Psychiatric training for family physicians in training was associated with significant improvement in attitudes towards psychiatry. This highlights the importance of training programs in psychiatry for non-psychiatry doctors especially those who may participate in detecting or treating psychiatric patients.
The authors would like to dedicate this article to previous, present and future staff and graduates of faculty of medicine, University of Gezira, Sudan. Dr. M H Ahmed also dedicates this article to graduates and teachers of Khore Omer Higher Secondary School, Khartoum, Sudan.
Both authors contributed equally for the paper.
Financial support and sponsorship
Conflicts of interest
There are no conflicts of interest.
| References|| |
World Health Organization. The World Health Report: 2001: Mental Health: New Understanding, New Hope. Geneva: World Health Organization; 2001. Available from: http://www.who.int/whr/2001/en/whr01_en.pdf
. [Last accessed on 2019 Jun 07].
World Health Organization. Investing in Mental Health. Geneva: WHO; 2003. [Last accessed on 2019 Jun 07].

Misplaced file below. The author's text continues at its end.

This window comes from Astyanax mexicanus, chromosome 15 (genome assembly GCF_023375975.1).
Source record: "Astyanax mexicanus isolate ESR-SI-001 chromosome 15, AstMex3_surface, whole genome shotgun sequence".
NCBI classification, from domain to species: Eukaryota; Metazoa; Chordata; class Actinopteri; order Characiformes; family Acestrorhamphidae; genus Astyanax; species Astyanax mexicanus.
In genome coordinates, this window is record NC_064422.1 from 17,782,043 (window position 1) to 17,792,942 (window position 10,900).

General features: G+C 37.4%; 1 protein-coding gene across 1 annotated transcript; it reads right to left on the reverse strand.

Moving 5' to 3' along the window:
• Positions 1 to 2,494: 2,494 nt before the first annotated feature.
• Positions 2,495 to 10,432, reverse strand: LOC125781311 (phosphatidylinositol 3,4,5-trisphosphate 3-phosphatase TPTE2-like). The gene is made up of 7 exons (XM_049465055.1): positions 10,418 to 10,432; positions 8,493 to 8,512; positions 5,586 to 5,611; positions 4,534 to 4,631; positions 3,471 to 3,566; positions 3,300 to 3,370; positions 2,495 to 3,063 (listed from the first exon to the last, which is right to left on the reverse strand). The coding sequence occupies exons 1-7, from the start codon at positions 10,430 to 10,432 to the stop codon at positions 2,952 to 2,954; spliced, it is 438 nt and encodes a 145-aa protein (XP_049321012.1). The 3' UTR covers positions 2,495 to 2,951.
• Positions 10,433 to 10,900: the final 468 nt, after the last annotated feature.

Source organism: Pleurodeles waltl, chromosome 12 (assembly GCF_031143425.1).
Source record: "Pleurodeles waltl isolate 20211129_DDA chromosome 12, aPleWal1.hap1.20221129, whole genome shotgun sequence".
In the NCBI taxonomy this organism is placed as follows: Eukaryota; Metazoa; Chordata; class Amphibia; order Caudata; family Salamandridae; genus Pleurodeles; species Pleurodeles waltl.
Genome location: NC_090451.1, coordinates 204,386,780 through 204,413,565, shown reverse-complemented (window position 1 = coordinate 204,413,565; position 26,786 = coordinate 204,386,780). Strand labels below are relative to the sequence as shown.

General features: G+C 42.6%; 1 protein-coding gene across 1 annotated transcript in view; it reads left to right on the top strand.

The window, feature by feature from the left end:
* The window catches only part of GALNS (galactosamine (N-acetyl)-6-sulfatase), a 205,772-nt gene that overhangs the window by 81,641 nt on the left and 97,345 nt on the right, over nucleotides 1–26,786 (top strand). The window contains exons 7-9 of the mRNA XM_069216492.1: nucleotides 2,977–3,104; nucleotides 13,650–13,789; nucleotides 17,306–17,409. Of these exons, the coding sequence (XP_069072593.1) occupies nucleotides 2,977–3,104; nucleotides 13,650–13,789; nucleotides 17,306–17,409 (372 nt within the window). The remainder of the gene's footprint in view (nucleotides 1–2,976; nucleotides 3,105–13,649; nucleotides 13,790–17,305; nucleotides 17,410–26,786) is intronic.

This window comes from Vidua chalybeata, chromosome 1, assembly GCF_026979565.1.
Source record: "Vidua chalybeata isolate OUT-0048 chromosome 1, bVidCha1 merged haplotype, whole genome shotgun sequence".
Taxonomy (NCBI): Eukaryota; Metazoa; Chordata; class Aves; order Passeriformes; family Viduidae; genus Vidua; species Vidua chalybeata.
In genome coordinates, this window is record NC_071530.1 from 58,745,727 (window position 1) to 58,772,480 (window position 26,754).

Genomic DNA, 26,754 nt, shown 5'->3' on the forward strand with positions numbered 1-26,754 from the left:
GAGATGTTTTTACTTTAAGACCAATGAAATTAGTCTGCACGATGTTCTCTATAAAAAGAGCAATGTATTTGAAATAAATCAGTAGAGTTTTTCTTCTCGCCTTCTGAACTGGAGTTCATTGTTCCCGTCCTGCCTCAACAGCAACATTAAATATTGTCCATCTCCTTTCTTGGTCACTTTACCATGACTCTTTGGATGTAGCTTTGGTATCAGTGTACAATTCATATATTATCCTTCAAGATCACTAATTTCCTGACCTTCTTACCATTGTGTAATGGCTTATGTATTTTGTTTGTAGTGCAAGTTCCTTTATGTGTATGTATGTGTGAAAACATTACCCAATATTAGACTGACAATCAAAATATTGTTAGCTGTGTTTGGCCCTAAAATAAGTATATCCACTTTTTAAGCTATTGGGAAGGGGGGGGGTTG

Harper BL, Roman BJ. The changing landscape of recruitment in psychiatry. Acad Psychiatry 2017;41:221-5.
Brown T, Ryland H. Recruitment to psychiatry: A global problem. BJPsych Int 2019;16:1-3.
Goldenberg MN, Williams DK, Spollen JJ. Stability of and factors related to medical student specialty choice of psychiatry. Am J Psychiatry 2017;174:859-66.
Lyons Z, Janca A. Impact of a psychiatry clerkship on stigma, attitudes towards psychiatry, and psychiatry as a career choice. BMC Med Educ 2015;15:34. doi: 10.1186/s12909-015-0307-4.
World Health Organization. Mental Health Atlas 2005. [Last accessed on 2019 Jun 07].
Koh KB. Medical students' attitudes toward psychiatry in a Korean medical college. Yonsei Med J 1990;31:60-4.
Ndetei DM, Khasakhala L, Ongecha-Owuor F, Kuria M, Mutiso V, Syanda J, et al
. Attitudes toward psychiatry: A survey of medical students at the University of Nairobi, Kenya. Acad Psychiatry 2008;32:154-9.
Al-Ansari A, Alsadadi A. Attitude of Arabian Gulf University medical students towards psychiatry. Educ Health 2002;15:180-8. [Full text]